Uncategorized

US Police killed a black man whose ancestors were slaves


Koon Yew Yin 31 May 2020

Demonstrations erupted in cities across the U.S. in response to the death of George Floyd, an unarmed black man, in the hands of Minneapolis police.

Derek Chauvin, the police officer filmed kneeling on Floyd’s neck, was arrested Friday and charged with murder and manslaughter. The anger in response to Floyd’s killing descended into rioting and looting in several cities. 

Atlanta, Seattle, Los Angeles, Chicago, Philadelphia, Columbus, Pittsburgh, Denver, Salt Lake City, Nashville and Minneapolis among others have imposed curfews as they brace for more unrest Saturday night into Sunday morning.

The governors of Minnesota, Georgia, Ohio, Washington and Kentucky have mobilized their state National Guards. President Donald Trump and the Pentagon have said they stand ready to provide federal forces to Minnesota if requested to quell unrest. 

I have excerpted a bit of the book by Edward Baptist for you to know the how the blacks migrated to America 400 years ago and how they were treated. It looks like the way the blacks were treated 400 years ago have not changed.   

Edward Baptist argues in his new book, “The Half Has Never Been Told: Slavery and the Making of American Capitalism,” that the forced migration and subsequent harsh treatment of slaves in the cotton fields was integral to establishing the United States as a world economic power.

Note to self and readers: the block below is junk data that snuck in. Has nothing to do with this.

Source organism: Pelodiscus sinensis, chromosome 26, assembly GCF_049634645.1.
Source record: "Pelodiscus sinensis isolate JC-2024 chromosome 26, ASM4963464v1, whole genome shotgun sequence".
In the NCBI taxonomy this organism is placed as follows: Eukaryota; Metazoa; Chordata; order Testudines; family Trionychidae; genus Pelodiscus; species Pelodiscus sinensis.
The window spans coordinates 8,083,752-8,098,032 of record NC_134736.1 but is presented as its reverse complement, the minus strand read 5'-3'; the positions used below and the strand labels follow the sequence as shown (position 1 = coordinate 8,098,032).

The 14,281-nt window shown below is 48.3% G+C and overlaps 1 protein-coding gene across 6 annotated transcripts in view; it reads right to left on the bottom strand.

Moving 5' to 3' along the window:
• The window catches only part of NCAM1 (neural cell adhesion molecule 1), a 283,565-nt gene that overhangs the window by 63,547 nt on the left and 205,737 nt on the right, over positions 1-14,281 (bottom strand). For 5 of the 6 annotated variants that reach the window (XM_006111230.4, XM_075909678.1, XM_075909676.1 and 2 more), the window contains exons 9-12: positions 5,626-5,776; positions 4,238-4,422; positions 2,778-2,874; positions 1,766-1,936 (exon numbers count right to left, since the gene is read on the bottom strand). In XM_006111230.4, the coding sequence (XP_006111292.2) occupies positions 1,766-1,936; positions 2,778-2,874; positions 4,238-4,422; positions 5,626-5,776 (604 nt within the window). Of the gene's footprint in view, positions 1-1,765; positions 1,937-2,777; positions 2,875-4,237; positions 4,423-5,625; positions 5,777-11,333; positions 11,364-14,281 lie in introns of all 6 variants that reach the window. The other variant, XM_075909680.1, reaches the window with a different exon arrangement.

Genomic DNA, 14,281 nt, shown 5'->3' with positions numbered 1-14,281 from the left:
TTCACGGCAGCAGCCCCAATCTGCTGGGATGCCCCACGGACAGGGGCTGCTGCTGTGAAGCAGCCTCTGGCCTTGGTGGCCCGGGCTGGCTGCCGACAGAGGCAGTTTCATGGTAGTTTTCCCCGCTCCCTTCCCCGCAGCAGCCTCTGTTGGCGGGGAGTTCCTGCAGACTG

After that first 1619 shipload, some 100,000 more enslaved Africans would sail upriver past Old Point Comfort. Lying in chains in the holds of slave ships, they could not see the land until they were brought up on deck to be sold. After the legal Atlantic slave trade to the United States ended in 1807, hundreds of thousands more enslaved people passed the point. Now they were going the other way, boarding ships at Richmond, the biggest eastern centre of the internal slave trade, to go by sea to the Mississippi Valley.

Slave Uprisings: The 1712 revolt was an uprising in New York City. There were 23 African American slaves. In the revolt nine whites were shot, stabbed, or beaten to death and six were injured. Unlike the plantations in the South, New York City was a perfect place for African Americans to form a conspiracy. Slaves lived next to each other, which made it easy for them to communicate with each other. Seventy blacks were put in jail, six committed suicide, 27 were put on trial of which 21 were burned to death.

After 400 years, the blacks are still being treated so unfairly in America. 

Covid 19 pandemic

Currently due to Covid 19 pandemic, the US has the most cases, 1.82 million in the world and 105,557 deaths. These two figures are increasing at an alarming rate. The spike in joblessness follows record-breaking unemployment claims week after week since mid-March, including Thursday’s report that 3.2 million Americans applied for unemployment insurance benefits last week. Most of the blacks are unemployed. 

Obviously, President Trump is not capable to resolve the Covid 19 pandemic, unemployment and the current riots in most of the American cities.     

Most Popular

To Top